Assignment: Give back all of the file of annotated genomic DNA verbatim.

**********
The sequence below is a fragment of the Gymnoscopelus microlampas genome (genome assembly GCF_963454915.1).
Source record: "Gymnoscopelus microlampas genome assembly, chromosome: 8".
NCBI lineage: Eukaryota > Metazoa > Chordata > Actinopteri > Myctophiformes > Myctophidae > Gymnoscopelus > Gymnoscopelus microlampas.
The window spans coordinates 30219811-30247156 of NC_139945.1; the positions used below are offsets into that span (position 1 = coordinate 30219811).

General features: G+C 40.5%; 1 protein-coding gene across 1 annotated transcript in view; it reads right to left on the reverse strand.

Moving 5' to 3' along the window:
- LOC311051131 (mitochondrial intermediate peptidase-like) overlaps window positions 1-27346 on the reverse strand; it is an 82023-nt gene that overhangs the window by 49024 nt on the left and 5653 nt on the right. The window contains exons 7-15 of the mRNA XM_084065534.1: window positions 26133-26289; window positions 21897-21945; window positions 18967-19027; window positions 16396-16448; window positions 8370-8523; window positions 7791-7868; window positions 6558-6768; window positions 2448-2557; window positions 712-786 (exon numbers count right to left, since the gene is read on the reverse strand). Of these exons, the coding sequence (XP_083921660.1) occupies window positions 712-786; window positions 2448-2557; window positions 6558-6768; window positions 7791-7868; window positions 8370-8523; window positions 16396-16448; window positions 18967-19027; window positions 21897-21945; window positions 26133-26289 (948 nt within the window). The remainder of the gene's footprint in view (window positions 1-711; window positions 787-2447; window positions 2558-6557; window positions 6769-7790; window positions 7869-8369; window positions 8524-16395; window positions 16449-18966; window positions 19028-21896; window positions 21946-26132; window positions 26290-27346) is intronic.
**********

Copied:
The sequence below is a fragment of the Gymnoscopelus microlampas genome (genome assembly GCF_963454915.1).
Source record: "Gymnoscopelus microlampas genome assembly, chromosome: 8".
NCBI lineage: Eukaryota > Metazoa > Chordata > Actinopteri > Myctophiformes > Myctophidae > Gymnoscopelus > Gymnoscopelus microlampas.
The window spans coordinates 30219811-30247156 of NC_139945.1; the positions used below are offsets into that span (position 1 = coordinate 30219811).

General features: G+C 40.5%; 1 protein-coding gene across 1 annotated transcript in view; it reads right to left on the reverse strand.

Moving 5' to 3' along the window:
- LOC311051131 (mitochondrial intermediate peptidase-like) overlaps window positions 1-27346 on the reverse strand; it is an 82023-nt gene that overhangs the window by 49024 nt on the left and 5653 nt on the right. The window contains exons 7-15 of the mRNA XM_084065534.1: window positions 26133-26289; window positions 21897-21945; window positions 18967-19027; window positions 16396-16448; window positions 8370-8523; window positions 7791-7868; window positions 6558-6768; window positions 2448-2557; window positions 712-786 (exon numbers count right to left, since the gene is read on the reverse strand). Of these exons, the coding sequence (XP_083921660.1) occupies window positions 712-786; window positions 2448-2557; window positions 6558-6768; window positions 7791-7868; window positions 8370-8523; window positions 16396-16448; window positions 18967-19027; window positions 21897-21945; window positions 26133-26289 (948 nt within the window). The remainder of the gene's footprint in view (window positions 1-711; window positions 787-2447; window positions 2558-6557; window positions 6769-7790; window positions 7869-8369; window positions 8524-16395; window positions 16449-18966; window positions 19028-21896; window positions 21946-26132; window positions 26290-27346) is intronic.